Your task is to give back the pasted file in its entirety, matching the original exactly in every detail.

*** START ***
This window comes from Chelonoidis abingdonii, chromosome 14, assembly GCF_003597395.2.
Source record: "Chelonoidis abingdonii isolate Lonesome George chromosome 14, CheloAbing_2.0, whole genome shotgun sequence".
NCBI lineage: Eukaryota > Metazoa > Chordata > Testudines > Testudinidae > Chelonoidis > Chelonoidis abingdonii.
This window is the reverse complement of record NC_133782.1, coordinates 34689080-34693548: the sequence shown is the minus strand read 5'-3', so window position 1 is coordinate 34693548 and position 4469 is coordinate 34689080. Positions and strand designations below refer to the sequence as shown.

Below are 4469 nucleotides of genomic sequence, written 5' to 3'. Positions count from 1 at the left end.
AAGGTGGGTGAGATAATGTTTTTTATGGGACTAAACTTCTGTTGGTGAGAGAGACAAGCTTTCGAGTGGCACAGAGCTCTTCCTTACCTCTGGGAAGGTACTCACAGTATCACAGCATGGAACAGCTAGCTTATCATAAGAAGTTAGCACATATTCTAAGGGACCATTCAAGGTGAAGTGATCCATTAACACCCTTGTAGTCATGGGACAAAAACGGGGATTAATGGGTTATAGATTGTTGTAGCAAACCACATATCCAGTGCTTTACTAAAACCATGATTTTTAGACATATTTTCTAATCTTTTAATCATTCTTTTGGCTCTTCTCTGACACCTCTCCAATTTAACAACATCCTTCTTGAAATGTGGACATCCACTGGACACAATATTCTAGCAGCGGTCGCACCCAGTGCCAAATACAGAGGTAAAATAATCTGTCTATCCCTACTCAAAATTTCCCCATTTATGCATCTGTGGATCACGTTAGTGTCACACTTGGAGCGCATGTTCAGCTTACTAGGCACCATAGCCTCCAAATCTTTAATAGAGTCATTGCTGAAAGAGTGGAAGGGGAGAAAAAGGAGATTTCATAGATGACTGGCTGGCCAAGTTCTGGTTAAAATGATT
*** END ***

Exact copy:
This window comes from Chelonoidis abingdonii, chromosome 14, assembly GCF_003597395.2.
Source record: "Chelonoidis abingdonii isolate Lonesome George chromosome 14, CheloAbing_2.0, whole genome shotgun sequence".
NCBI lineage: Eukaryota > Metazoa > Chordata > Testudines > Testudinidae > Chelonoidis > Chelonoidis abingdonii.
This window is the reverse complement of record NC_133782.1, coordinates 34689080-34693548: the sequence shown is the minus strand read 5'-3', so window position 1 is coordinate 34693548 and position 4469 is coordinate 34689080. Positions and strand designations below refer to the sequence as shown.

Below are 4469 nucleotides of genomic sequence, written 5' to 3'. Positions count from 1 at the left end.
AAGGTGGGTGAGATAATGTTTTTTATGGGACTAAACTTCTGTTGGTGAGAGAGACAAGCTTTCGAGTGGCACAGAGCTCTTCCTTACCTCTGGGAAGGTACTCACAGTATCACAGCATGGAACAGCTAGCTTATCATAAGAAGTTAGCACATATTCTAAGGGACCATTCAAGGTGAAGTGATCCATTAACACCCTTGTAGTCATGGGACAAAAACGGGGATTAATGGGTTATAGATTGTTGTAGCAAACCACATATCCAGTGCTTTACTAAAACCATGATTTTTAGACATATTTTCTAATCTTTTAATCATTCTTTTGGCTCTTCTCTGACACCTCTCCAATTTAACAACATCCTTCTTGAAATGTGGACATCCACTGGACACAATATTCTAGCAGCGGTCGCACCCAGTGCCAAATACAGAGGTAAAATAATCTGTCTATCCCTACTCAAAATTTCCCCATTTATGCATCTGTGGATCACGTTAGTGTCACACTTGGAGCGCATGTTCAGCTTACTAGGCACCATAGCCTCCAAATCTTTAATAGAGTCATTGCTGAAAGAGTGGAAGGGGAGAAAAAGGAGATTTCATAGATGACTGGCTGGCCAAGTTCTGGTTAAAATGATT